Open Thinkering


Weeknote 39/2021

Dithered image of Baltic Flour Mills sign (Baltic Art Gallery, Newcastle)

I’m only managing to put time aside to sit down and write this late on Sunday afternoon, which is unusual. With one less adult around Chez Belshaw, this weekend has been a whirlwind of sports, shopping, birthday celebrations, and chores.

I can’t complain, especially as I don’t have to do this solo parenting thing very often or for very long. My wife, Hannah, is down in Devon spending time with her family and attending an NHS Digital team meetup. Our kids are at the ages (14 and 10, respectively) where they’re reasonably independent and helpful, so it’s mostly just a logistical challenge. I think I’ve passed the test so far!

Yesterday was my dad’s birthday, so we surprised him by going out for a meal between my son’s County football trial and his basketball match. We’ve been round at my parents’ today for Sunday dinner, which was nice — and also means two fewer meals for me to cook…

The main non-work hassle this week has been the ongoing saga with Northumbrian Water. In a nutshell, our terrace of houses has a shared back lane. We notified the water company of a leak more than six months ago, and when they came out last week they informed us that it must be on our property. Our insurance company then instructed another company to dig up the ground between the back lane and our kitchen, whereupon they found that the leak was actually outside the boundary of our property. So Northumbrian Water have been back out to replace all of their equipment, but are still registering a tiny leak. This is homeowner hassle I can do without.

Work-wise, I’ve been helping WAO client Julie’s Bicycle with recruitment for a Product Lead position by screening candidates. I wouldn’t want to do it as a job, but I do enjoy talking to people when recruiting as you find all kinds of interesting and awesome people. I’m hoping that they manage to get someone in position soon.

Laura, who’s now away on holiday for two weeks, released the second episode in Season 2 of The Tao of WAO podcast. The focus is on ethical design, and our guest is longtime collaborator and friend Jess Klein. Laura and I recorded a third episode with just the two of us this week, but I need to listen to it back and decide whether we need to have planned it more…

Talking of listening and watching things back, the Northumberland County Council online meeting I’ve been waiting for to speak at turned out to be a washout. On the day of the event, people who had signed up were sent a Zoom link and also told that there would be no opportunity during the meeting to either turn our webcams on or unmute. Power to the people. I’ll watch the recording at some point. Maybe.

Other than the Julie’s Bicycle work, I’ve been working on some stuff with Participate. Our Trello board for the Keep Badges Weird project is public, so anyone can see the awesome designs that Bryan made for KBW badges! I’ve also had a very nice catch-up with a couple of people and attended a Catalyst event marking the end of National Lottery Covid emergency funding. I reckon I’ve been involved in about eight funded Catalyst projects over the last year, most of them through the co-op. Not only have they been impactful for all involved, but I really enjoyed being part of them.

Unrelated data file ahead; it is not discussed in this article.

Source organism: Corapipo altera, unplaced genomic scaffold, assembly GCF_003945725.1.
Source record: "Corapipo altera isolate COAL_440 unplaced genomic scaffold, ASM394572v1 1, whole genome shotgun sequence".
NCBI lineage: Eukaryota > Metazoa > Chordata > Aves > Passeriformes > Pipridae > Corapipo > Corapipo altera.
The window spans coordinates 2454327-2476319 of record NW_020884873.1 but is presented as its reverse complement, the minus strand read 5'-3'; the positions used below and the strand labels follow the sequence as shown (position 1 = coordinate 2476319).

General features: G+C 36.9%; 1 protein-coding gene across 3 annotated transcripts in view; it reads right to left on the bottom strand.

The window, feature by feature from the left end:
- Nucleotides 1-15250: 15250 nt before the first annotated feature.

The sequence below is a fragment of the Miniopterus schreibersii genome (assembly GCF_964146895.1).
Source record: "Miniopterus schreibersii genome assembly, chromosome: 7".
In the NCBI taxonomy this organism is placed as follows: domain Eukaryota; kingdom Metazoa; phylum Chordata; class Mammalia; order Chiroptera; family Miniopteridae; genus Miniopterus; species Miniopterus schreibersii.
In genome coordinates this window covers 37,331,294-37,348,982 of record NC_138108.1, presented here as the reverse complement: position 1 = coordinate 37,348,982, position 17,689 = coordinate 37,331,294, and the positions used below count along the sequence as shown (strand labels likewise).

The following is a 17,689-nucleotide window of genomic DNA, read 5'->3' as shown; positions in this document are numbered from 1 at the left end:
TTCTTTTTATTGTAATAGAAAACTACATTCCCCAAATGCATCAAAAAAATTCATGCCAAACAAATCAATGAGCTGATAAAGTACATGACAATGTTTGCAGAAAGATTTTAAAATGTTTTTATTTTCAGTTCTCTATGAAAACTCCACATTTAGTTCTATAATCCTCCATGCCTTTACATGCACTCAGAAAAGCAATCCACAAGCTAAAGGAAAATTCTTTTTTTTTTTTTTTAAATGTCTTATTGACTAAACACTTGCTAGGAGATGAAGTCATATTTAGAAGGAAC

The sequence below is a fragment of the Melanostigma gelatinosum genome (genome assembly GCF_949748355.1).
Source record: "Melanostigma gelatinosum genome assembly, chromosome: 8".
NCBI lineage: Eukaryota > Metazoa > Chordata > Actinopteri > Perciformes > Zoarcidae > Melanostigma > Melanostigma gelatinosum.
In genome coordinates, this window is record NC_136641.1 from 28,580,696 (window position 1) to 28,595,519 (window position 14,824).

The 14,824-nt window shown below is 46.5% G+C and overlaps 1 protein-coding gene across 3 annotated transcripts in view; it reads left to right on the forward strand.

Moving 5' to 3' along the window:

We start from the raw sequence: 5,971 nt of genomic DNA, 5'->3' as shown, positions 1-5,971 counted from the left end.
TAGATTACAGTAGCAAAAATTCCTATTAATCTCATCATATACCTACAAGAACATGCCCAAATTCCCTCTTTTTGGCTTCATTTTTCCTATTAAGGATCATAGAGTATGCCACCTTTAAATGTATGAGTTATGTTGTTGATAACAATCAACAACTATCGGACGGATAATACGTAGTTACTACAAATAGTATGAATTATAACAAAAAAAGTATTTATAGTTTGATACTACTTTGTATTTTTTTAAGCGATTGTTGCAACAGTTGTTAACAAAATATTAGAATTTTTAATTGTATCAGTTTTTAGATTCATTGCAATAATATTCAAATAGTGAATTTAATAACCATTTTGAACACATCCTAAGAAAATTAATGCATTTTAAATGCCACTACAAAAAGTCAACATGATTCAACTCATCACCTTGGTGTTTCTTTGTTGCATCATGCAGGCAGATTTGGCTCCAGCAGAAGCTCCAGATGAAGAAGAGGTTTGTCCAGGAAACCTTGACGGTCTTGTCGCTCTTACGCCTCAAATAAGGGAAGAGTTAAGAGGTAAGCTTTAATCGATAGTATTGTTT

I’ve only written a couple of things this week:

Last week, I don’t think I mentioned that I managed to ‘brick’ my daughter’s Android tablet by trying to update it to Android 11 via LineageOS. To be fair, having done this type of thing many times before, it’s only because Xiaomi do stupid things with permissions around locking the bootloader. I’ve tried a deep flash USB cable; I’ve even tried taking the back off and shorting a couple of pins as mentioned in a random XDA Developers thread.

All was not lost, however, as pretty much the only game my daughter plays with her friends is, of course, Fortnite. As this is very much a multi-platform game, she’s been able to play on the PS4 when my son isn’t on it. But I also had a brainwave on Friday, and realised that the NVIDIA GeForce NOW cloud gaming platform can connect to the Epic Games store. The upshot? She can now play Fortnite on the dining room computer, and she actually prefers it to playing on her tablet. I’ve promised her I’ll consider buying a Nintendo Switch for Christmas (yes, the OLED one, obviously).

While we’re on the topic of games, I decided to buy FIFA 22 via Stadia this weekend. I’ve played every version of FIFA since it came out, and recently have waited until Black Friday each year to purchase it while on sale. This year, however, I’ve enjoyed playing games via Stadia on our fancy TV that I decided to buy it for that platform. Apparently, a lot of PC gamers have switched to Stadia as HyperMotion, is only available on the PS5, Xbox Series X|S, and Stadia.

Next week, my main focus is on making sure I keep all of the balls in the air and the plates spinning. I’ve got the same kind of client work as the previous couple of weeks, but Laura, my main partner in crime, is away. So things are likely to be a bit quieter. And that’s OK.

Image from a photo I took of the Baltic Flour Mills sign on the side of the Baltic Art Gallery, last Sunday.

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